Thursday, 5 January 2012
Abuse and Control – The Conquest of Bending Your Will to Care for Yourself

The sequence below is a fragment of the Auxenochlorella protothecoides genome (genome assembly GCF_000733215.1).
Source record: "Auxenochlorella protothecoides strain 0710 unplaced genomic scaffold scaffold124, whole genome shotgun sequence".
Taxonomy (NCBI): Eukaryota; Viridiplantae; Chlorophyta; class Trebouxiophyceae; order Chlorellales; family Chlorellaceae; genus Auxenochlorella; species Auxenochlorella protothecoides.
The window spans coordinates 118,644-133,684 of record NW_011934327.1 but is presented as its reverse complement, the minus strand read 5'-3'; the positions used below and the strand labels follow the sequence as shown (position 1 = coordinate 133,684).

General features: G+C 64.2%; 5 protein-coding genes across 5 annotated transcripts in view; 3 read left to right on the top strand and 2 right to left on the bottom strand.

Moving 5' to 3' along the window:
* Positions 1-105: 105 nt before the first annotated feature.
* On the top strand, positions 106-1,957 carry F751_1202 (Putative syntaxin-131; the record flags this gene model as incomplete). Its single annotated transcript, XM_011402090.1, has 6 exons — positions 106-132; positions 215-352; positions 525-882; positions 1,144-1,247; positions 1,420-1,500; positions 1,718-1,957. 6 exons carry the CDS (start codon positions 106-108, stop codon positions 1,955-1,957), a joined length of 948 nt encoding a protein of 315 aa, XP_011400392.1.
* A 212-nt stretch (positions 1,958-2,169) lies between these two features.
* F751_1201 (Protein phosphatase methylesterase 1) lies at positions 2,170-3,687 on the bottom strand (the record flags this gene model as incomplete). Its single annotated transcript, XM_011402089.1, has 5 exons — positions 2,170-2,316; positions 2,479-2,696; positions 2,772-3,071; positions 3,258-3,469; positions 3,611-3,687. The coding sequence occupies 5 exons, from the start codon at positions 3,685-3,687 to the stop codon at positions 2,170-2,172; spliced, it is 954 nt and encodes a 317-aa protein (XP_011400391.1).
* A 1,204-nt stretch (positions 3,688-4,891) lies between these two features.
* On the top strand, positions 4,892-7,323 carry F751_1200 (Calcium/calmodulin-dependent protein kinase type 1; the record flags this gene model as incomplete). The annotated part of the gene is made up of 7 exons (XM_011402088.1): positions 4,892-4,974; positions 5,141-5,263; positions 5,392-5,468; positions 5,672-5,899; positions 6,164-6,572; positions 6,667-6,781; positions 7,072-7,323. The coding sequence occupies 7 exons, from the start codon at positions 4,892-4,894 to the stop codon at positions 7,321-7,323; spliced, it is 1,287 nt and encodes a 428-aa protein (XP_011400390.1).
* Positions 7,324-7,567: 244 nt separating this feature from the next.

Have you ever noticed how some people enjoy the conquest of you surrendering what’s right for you to doing what they want you to do? It is as though there is a pleasure in the “abuse and control win” in and of itself. The “win” being that you are serving them over taking care of yourself. Selfless Service vs. Personal Neglect Now, I’m not talking about “selfless” service, wherein you give of yourself for the sake of giving. What I’m talking about here is your will to follow what’s right for you being overshadowed by your partner to do something other than what’s in your interest. And usually that “other” is to serve them. This is a common theme in abusive relationships. The perpetrator comes to expect that his/her partner will accommodate his/her wishes irrespective of the negative consequences to themselves in doing so. I experienced this in the abusive relationship I lived in years ago and witness it in those I observe and those I professionally serve today. For example, it can be as obvious as demanding that you go on vacation out of the country weeks after you have given birth to your second child. And then when you get where you are going, you are up and down all night with your infant, throughout the day with your toddler and expected to entertain your partner every other waking moment. You continue this until you fall on your back with pneumonia. Or how about this one... You are so physically vulnerable that you can’t be left alone due to your compromised health. Your partner is having elective surgery and you prefer to remain at home and have him escorted to the hospital with a caretaker. But he demands that you accompany him and wait at the hospital until he is out of surgery. Against your better judgment, you yield to his demands and discover you have pneumonia in the days following. These examples have more than pneumonia in common. What they exhibit is: a) abusive partners being insensitive to the physical needs of their compromised spouses; and b) compromised spouses failing to hold their own in taking care of themselves under the pressure of their partners to do otherwise. Bending Personal Will in the Service of Your Controlling Spouse In both of the examples cited above, bending the will of the surrendering person was not about an unawareness of this person’s needs. Rather to the contrary, in both cases the controlling partner knew quite well what was in the interest of their partners. And in both cases the conquest to serve themselves over all else became part of the victory. Abusive partners don’t honor and respect their spouses for doing what’s right for them personally. Instead they resent that their spouses would resist surrendering their self-care. That resentment is then used to pry their partners into submission. The conquest is by in large twofold: “do for me while knowingly neglecting yourself.” If you find yourself in these dynamics, take a hard and fast look at the control dynamics characteristic of abusive relationships. Doing so could equip you with the insight you need to break this insidious cycle before it spirals out of control.